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Report: Federal
abstinence site contains inaccurate information

Report: Federal
abstinence site contains inaccurate information

A report by several medical experts released this week says that a federal Health and Human Services Web site designed to help parents discuss abstinence with their teenage children contains a wealth of inaccurate information and misleading content, The Washington Post reports. The Web site, at, contains inaccurate information about condoms, sexual orientation, dangers associated with oral sex, and single-parent households, according to the report, prepared at the request of Democratic representative Henry Waxman from California. The abundance of misinformation could lead to riskier sexual behaviors by some teens or alienation among families, the experts say.

The site was reviewed by three physicians and a child psychologist. While three of the four reviewers said there is some useful information on the site, all four noted accuracy problems. One of the reviewers, King Holmes, a University of Washington professor specializing in infectious diseases, says a sexually transmitted disease chart on the site understates condom effectiveness in preventing STDs, saying that condoms are "associated with some decreased risk" of contracting herpes, syphilis, gonorrhea, and chlamydia. But Holmes says studies have shown condoms to significantly decrease the risk of acquiring those STDs, adding that the chart appears to deliberately downplay their effectiveness. He also says the site fails to acknowledge the success of antiretroviral drugs in prolonging the lives of HIV-positive people.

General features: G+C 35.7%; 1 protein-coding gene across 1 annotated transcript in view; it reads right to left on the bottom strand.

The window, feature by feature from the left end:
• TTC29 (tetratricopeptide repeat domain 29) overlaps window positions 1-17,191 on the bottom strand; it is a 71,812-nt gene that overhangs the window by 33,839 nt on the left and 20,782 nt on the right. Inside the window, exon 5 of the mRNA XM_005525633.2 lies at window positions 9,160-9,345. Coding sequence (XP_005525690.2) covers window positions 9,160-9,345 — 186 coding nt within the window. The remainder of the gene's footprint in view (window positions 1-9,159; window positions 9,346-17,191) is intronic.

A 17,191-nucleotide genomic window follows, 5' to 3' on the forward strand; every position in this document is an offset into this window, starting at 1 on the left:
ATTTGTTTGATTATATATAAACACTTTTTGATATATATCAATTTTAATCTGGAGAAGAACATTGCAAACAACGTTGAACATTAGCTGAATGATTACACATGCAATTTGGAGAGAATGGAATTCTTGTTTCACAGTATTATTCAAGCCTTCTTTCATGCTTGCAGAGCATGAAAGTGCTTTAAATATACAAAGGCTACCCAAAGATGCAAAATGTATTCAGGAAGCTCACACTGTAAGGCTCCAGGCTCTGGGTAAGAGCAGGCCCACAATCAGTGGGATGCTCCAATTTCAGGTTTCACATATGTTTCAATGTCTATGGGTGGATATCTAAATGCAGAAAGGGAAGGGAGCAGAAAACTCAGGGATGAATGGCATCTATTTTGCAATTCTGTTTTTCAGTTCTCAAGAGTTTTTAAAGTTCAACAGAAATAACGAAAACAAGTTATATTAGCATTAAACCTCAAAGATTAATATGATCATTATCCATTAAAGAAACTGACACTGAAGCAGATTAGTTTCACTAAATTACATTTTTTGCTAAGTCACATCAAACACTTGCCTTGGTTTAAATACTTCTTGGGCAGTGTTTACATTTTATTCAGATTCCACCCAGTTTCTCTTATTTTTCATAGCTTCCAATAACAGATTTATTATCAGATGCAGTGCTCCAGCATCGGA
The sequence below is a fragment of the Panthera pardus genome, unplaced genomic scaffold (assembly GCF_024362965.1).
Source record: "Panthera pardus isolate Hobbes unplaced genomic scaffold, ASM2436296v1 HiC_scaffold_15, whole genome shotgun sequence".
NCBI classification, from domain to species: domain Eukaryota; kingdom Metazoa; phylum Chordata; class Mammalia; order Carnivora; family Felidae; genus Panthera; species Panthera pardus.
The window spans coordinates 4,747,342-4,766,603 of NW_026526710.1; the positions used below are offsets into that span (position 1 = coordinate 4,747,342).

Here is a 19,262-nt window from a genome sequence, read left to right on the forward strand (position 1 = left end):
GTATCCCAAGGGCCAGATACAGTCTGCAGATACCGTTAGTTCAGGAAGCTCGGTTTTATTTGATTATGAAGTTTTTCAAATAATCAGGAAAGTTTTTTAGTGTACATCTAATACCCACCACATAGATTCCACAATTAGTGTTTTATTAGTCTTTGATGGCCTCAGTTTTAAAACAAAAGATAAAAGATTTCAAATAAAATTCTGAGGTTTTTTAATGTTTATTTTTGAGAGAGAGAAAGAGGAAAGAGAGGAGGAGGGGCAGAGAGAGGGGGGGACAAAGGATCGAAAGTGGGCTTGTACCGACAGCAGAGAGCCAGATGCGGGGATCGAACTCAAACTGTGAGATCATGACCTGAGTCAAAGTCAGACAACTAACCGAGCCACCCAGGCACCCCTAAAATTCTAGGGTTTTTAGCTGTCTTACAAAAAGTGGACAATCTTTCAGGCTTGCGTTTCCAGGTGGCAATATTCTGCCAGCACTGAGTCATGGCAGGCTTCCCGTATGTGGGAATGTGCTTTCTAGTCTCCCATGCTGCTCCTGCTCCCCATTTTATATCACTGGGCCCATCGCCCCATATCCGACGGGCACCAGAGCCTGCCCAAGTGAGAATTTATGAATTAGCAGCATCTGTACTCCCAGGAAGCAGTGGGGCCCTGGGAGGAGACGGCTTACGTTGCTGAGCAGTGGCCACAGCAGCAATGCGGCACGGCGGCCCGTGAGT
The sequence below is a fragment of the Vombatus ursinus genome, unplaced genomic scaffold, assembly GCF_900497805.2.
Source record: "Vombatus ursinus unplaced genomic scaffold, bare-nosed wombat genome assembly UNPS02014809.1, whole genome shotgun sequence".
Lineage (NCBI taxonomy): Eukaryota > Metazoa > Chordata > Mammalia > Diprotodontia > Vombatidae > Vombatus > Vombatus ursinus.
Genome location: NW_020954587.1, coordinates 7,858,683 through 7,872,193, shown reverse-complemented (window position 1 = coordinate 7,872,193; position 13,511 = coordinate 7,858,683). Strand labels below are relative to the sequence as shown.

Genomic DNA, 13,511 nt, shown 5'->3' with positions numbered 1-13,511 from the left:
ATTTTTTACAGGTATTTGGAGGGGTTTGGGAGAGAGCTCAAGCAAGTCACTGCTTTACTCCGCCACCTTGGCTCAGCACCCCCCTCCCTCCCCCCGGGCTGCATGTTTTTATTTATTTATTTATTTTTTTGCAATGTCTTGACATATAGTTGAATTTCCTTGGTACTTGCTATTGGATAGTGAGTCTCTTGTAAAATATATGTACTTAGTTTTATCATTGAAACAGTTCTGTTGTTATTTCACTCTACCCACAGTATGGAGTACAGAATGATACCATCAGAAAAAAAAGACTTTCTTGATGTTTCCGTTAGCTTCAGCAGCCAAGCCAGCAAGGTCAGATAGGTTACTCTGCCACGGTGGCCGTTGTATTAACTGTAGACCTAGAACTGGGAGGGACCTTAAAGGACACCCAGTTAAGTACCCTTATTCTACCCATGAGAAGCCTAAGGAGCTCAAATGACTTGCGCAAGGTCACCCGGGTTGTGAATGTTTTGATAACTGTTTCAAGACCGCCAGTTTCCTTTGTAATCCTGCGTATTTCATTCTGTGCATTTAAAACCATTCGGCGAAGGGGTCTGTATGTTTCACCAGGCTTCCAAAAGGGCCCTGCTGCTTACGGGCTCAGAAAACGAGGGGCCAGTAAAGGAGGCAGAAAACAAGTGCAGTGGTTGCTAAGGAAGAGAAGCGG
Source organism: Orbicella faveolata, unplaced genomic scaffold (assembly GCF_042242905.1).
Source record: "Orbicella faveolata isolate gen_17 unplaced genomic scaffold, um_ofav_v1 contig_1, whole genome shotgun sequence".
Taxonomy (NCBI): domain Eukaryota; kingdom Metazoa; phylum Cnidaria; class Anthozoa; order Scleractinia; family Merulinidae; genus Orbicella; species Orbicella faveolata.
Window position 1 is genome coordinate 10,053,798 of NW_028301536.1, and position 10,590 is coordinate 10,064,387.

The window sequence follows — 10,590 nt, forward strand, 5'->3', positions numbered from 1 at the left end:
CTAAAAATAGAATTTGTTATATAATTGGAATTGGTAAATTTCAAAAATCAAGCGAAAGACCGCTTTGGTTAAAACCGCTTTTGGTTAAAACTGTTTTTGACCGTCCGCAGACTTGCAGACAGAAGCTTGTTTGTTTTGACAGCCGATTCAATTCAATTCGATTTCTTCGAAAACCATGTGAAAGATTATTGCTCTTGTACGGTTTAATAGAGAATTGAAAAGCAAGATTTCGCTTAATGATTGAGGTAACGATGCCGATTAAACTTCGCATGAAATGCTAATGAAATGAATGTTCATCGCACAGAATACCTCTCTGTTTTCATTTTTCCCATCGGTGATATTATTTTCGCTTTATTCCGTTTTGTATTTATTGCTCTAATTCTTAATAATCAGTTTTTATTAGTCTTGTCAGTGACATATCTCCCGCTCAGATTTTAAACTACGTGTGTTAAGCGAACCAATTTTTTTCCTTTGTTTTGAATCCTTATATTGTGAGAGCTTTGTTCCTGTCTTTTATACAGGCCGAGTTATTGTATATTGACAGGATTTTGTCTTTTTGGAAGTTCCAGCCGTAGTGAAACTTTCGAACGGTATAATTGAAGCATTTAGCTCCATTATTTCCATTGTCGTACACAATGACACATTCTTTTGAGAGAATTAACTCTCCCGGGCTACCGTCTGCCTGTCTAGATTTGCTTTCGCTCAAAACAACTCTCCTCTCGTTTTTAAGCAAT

Site reviewer John Santelli, chairman of the Department of Population and Family Health at the Columbia University Mailman School of Public Health, says the Web site also claims "oral sex is as dangerous in terms of disease as in intercourse," which Santelli says is wildly inaccurate.

Richard Pleak, a child psychologist and associate professor of clinical psychiatry at Albert Einstein College of Medicine, and Laurence Steinberg, a psychology professor at Temple University, also added that the site includes inaccuracies about homosexuality. Previously, the site urged parents who may have a gay teenager to "consider seeing a family therapist who shares your values to clarify and work through these issues." After receiving a letter from 145 advocacy groups, HHS changed the wording to say that supportive therapy should be considered for the family.

Gay groups also protested the site repeatedly referring to homosexuality as an "alternative lifestyle" rather than sexual orientation.

Waxman on Wednesday sent a letter to HHS secretary Mike Leavitt outlining the report's findings and urging him to immediately take down the site and start from scratch in developing a new one. "The content appears to have been guided by ideology, not a commitment to providing parents and teens reliable information about sex," Waxman wrote. "A federally funded Web site should present the facts as they are, not as you might wish them to be. It is wrong--and ultimately self-defeating--to sacrifice scientific accuracy in an effort to frighten teens and their parents."

HHS spokesman Daniel Morales said the agency hadn't received Waxman's letter and couldn't comment on it, but noted the Web site is effective in giving parents "the resources they need to talk to their youth about sex" and to "encourage their teens to remain abstinent."

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